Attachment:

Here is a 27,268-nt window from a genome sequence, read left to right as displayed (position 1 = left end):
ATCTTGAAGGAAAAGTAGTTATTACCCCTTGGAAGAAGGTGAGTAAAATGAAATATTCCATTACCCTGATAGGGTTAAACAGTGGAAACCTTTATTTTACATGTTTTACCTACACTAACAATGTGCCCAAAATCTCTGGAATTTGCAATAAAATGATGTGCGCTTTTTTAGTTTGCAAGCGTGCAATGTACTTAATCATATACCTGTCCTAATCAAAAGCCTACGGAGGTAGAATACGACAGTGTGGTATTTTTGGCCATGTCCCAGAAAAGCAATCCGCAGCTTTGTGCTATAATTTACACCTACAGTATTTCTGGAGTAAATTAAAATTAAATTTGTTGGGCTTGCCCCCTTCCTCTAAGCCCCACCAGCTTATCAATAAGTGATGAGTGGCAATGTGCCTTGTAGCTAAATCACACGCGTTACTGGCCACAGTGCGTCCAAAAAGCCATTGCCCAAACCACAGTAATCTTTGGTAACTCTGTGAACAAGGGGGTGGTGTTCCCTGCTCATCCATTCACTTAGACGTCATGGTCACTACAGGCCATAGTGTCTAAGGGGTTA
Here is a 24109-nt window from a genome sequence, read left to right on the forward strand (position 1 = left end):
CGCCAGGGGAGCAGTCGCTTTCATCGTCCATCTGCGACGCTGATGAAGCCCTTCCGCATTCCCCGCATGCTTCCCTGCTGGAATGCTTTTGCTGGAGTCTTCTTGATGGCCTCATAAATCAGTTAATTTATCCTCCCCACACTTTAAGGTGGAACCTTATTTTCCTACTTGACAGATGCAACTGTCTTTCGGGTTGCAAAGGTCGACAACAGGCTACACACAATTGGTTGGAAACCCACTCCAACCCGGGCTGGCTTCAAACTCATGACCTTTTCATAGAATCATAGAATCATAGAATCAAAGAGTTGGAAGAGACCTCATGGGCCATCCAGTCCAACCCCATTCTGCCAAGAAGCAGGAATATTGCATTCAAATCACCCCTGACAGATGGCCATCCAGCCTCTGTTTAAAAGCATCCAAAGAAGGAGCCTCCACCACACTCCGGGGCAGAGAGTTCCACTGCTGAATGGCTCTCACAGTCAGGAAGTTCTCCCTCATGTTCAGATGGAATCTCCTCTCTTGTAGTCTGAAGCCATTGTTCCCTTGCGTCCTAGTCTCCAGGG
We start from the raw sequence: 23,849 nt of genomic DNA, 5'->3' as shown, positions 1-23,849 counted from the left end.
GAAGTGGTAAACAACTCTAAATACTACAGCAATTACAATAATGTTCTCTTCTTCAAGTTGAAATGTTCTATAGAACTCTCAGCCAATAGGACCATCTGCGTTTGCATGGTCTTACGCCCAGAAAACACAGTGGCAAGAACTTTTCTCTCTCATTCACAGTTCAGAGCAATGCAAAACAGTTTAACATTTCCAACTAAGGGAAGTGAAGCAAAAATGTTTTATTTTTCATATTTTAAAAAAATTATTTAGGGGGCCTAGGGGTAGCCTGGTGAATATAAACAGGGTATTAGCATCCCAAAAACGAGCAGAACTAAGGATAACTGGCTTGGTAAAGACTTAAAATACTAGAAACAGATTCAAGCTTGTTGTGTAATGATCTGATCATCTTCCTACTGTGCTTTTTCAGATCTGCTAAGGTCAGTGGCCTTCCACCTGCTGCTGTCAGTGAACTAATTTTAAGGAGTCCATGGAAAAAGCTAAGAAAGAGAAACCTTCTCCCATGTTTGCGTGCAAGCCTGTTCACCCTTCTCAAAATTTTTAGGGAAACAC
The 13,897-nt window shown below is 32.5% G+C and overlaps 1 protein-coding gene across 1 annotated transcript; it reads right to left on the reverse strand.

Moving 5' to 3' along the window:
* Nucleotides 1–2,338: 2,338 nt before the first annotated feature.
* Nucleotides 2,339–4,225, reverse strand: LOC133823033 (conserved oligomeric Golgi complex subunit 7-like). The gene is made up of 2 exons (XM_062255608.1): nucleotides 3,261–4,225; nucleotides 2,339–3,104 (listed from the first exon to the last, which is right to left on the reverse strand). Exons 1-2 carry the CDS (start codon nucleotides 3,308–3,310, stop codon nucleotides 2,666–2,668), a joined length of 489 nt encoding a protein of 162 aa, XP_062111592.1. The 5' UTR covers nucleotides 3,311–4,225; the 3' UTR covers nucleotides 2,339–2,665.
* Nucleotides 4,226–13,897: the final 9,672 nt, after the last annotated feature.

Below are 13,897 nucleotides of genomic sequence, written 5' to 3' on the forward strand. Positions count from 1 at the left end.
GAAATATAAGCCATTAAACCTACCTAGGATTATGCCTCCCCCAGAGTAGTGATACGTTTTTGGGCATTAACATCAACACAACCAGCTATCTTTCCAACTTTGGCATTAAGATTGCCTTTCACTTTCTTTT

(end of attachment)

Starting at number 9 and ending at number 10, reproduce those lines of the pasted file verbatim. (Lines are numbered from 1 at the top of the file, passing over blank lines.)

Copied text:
* Nucleotides 1–2,338: 2,338 nt before the first annotated feature.
* Nucleotides 2,339–4,225, reverse strand: LOC133823033 (conserved oligomeric Golgi complex subunit 7-like). The gene is made up of 2 exons (XM_062255608.1): nucleotides 3,261–4,225; nucleotides 2,339–3,104 (listed from the first exon to the last, which is right to left on the reverse strand). Exons 1-2 carry the CDS (start codon nucleotides 3,308–3,310, stop codon nucleotides 2,666–2,668), a joined length of 489 nt encoding a protein of 162 aa, XP_062111592.1. The 5' UTR covers nucleotides 3,311–4,225; the 3' UTR covers nucleotides 2,339–2,665.